Figuring out what constitutes a manageable workload for the nation’s district judges is no simple task. Getting the judiciary the resources it needs is even harder.
The Western District of Louisiana is supposed to have seven district judges. But for a year, most of the courthouses were operating without a single Article III judge. As usual, magistrate judges picked up the slack.
Tootsie Roll dodged claims that, while its Junior Mints are chocolate, peppermint and delicious, they’re packaged in deceptively large boxes, when an Illinois federal judge ruled Tuesday that consumers would need to show how the candy they received was worth less than they paid.
Honda buyers who won an appellate fight to revive their class certification row urged a California judge Wednesday to grant class certification on claims that Honda falsely advertised reliable vehicles while selling cars with defective transmissions.
The U.S. Supreme Court's unanimous ruling on Wednesday in Obduskey v. McCarthy & Holthus LLP removes nearly all activities taken by creditors seeking nonjudicial foreclosure of liens and mortgages from the ambit of the Fair Debt Collection Practices Act, says John Baxter of Nelson Mullins Riley & Scarborough LLP.
Trial counsel’s contribution to the virtual law team throughout the life cycle of a mass tort litigation rests in the key skill of viewing the case through the eyes of the ultimate audience for the defense, the jury, say attorneys at Covington & Burling LLP and Faegre Baker Daniels LLP.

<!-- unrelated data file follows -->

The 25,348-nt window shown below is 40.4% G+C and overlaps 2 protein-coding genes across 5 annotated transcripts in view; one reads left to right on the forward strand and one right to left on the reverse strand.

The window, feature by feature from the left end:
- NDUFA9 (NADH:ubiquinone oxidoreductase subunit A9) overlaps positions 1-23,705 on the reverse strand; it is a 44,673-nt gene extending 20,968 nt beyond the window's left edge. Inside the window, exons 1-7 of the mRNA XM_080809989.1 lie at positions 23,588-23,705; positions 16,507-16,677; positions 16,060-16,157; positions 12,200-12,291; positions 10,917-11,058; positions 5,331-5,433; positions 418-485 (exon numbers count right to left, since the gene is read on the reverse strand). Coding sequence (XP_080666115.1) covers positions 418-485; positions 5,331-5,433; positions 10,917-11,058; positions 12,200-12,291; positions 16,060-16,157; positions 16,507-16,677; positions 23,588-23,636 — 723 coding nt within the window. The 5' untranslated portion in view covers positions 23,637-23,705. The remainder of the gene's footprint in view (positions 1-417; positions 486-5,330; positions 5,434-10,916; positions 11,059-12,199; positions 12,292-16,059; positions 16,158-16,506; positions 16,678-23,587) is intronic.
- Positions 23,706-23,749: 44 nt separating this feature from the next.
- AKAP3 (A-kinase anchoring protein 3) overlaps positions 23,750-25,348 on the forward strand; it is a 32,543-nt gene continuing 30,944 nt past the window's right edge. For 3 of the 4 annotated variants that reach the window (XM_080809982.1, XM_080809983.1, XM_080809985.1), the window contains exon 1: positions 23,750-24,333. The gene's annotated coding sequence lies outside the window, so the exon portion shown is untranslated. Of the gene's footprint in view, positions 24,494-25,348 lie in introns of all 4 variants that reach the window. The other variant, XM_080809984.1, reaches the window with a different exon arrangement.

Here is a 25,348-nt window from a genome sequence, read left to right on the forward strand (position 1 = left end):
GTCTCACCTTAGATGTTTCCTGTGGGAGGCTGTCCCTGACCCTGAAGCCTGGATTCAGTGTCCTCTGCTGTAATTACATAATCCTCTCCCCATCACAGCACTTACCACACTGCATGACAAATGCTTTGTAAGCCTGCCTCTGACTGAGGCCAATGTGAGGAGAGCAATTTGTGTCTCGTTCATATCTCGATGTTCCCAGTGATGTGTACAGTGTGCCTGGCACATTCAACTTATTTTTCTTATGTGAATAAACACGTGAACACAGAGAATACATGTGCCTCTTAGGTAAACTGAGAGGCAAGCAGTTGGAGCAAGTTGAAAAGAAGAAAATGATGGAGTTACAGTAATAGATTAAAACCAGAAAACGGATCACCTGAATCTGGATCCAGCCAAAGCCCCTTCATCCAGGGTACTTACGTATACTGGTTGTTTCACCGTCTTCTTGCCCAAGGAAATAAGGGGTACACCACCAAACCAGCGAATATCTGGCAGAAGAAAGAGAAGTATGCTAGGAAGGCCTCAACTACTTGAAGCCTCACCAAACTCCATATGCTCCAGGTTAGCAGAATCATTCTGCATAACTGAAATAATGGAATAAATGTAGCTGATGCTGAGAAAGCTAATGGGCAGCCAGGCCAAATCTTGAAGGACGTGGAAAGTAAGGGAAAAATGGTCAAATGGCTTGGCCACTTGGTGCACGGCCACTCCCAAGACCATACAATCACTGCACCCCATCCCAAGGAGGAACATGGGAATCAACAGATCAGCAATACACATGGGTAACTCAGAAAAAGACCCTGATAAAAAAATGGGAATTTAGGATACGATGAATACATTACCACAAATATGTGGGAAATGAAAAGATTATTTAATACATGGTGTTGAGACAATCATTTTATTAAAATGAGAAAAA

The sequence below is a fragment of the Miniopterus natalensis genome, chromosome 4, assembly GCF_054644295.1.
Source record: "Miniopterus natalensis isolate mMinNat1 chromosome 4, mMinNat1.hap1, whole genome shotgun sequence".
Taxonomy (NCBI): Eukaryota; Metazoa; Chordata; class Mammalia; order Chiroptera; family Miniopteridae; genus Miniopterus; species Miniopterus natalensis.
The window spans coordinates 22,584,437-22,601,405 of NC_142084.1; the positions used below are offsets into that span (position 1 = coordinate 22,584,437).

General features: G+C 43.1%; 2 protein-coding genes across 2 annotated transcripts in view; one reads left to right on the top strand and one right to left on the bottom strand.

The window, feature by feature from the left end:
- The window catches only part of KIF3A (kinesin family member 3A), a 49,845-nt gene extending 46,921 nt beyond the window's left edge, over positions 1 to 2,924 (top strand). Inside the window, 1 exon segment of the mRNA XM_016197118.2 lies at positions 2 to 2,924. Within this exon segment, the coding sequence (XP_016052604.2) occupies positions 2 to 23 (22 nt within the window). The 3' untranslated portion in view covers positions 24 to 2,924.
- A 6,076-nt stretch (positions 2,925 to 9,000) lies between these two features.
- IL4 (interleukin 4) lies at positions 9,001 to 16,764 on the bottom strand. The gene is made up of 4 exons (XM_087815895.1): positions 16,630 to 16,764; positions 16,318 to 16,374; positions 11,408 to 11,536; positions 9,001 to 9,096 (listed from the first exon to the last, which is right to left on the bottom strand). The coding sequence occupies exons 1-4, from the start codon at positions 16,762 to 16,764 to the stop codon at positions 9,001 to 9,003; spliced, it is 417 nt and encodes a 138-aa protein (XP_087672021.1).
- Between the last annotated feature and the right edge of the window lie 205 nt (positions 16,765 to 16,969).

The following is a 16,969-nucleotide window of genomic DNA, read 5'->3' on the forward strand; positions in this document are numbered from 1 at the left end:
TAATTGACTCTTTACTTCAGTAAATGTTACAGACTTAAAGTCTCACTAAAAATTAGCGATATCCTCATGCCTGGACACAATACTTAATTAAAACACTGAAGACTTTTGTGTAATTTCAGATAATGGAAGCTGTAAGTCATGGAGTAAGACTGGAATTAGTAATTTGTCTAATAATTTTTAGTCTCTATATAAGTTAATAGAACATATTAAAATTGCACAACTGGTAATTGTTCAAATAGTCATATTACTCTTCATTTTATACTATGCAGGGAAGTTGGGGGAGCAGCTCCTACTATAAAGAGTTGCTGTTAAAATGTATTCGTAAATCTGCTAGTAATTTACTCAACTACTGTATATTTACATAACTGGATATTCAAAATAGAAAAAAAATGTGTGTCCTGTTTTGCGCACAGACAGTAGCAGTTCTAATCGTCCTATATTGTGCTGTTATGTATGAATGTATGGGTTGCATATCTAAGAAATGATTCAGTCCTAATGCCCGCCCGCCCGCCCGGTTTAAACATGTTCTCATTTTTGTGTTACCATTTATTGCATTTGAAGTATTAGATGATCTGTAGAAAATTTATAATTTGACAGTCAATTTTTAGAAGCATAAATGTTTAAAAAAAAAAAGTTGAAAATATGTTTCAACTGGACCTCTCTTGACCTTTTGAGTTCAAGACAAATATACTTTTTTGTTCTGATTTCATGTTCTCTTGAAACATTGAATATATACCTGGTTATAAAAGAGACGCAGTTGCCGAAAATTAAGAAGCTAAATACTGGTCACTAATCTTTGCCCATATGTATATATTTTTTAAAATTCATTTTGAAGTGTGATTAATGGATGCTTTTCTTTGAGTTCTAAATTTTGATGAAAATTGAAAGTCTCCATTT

These days, a popular theme in media is that lawyers' jobs will be taken by robots. However, based on the tech issues discussed at the South by Southwest technology conference in Austin, Texas, last month, robots may in fact need lawyers, says Nick Abrahams of Norton Rose Fulbright.
You passed the bar exam and are ready for the character and fitness committee interview. Time to think about how to discuss that minor incident in college, that misdemeanor in high school or that mental health issue that you have totally under control, says Richard Maltz of Frankfurt Kurnit Klein & Selz PC.
In recent years, the U.S. Department of Justice has shown some reluctance to bring cases involving off-label promotion of pharmaceutical products, but this type of marketing remains the driving force behind many product liability and mass tort litigations, say Dae Lee and Jesse Dresser of Frier Levitt LLC.
The U.S. Supreme Court's recent opinion in Nutraceutical v. Lambert held that Federal Rule of Civil Procedure 23(f)’s 14-day limit for class certification appeals is not subject to equitable tolling, presenting important lessons for both the winners and losers of class certification orders, say attorneys at Faegre Baker Daniels.
My initial reaction to "Doing Justice" was that author Preet Bharara may have bitten off more than he could chew — an accusation leveled against him when he served as U.S. attorney for the Southern District of New York — but I found the book full of helpful gems, says U.S. District Judge Cynthia Bashant of the Southern District of California.
While the Federal Trade Commission cannot be expected to act on every referral from the Better Business Bureau’s National Advertising Division, the FTC’s recent follow-up record demonstrates that companies choosing not to comply with NAD recommendations are making a risky bet, says Alexander Goldman, staff attorney at the National Advertising Division.
Though most experts believe that an imminent recession is unlikely, slowdown fears are increasing. Now is the time for firms to consider how to best leverage their communications and marketing teams to lessen impacts from a potential economic slowdown, says Tom Orewyler of Tom Orewyler Communications LLC.
Federal courts may look to the Third Circuit's recent opinion in Barbato v. Greystone Alliance — which sidestepped the U.S. Supreme Court’s 2017 holding in Henson v. Santander Consumer — as the leading analysis of whether debt purchasers are subject to the Fair Debt Collection Practices Act, say Melanie Brody and Francis Doorley of Mayer Brown LLP.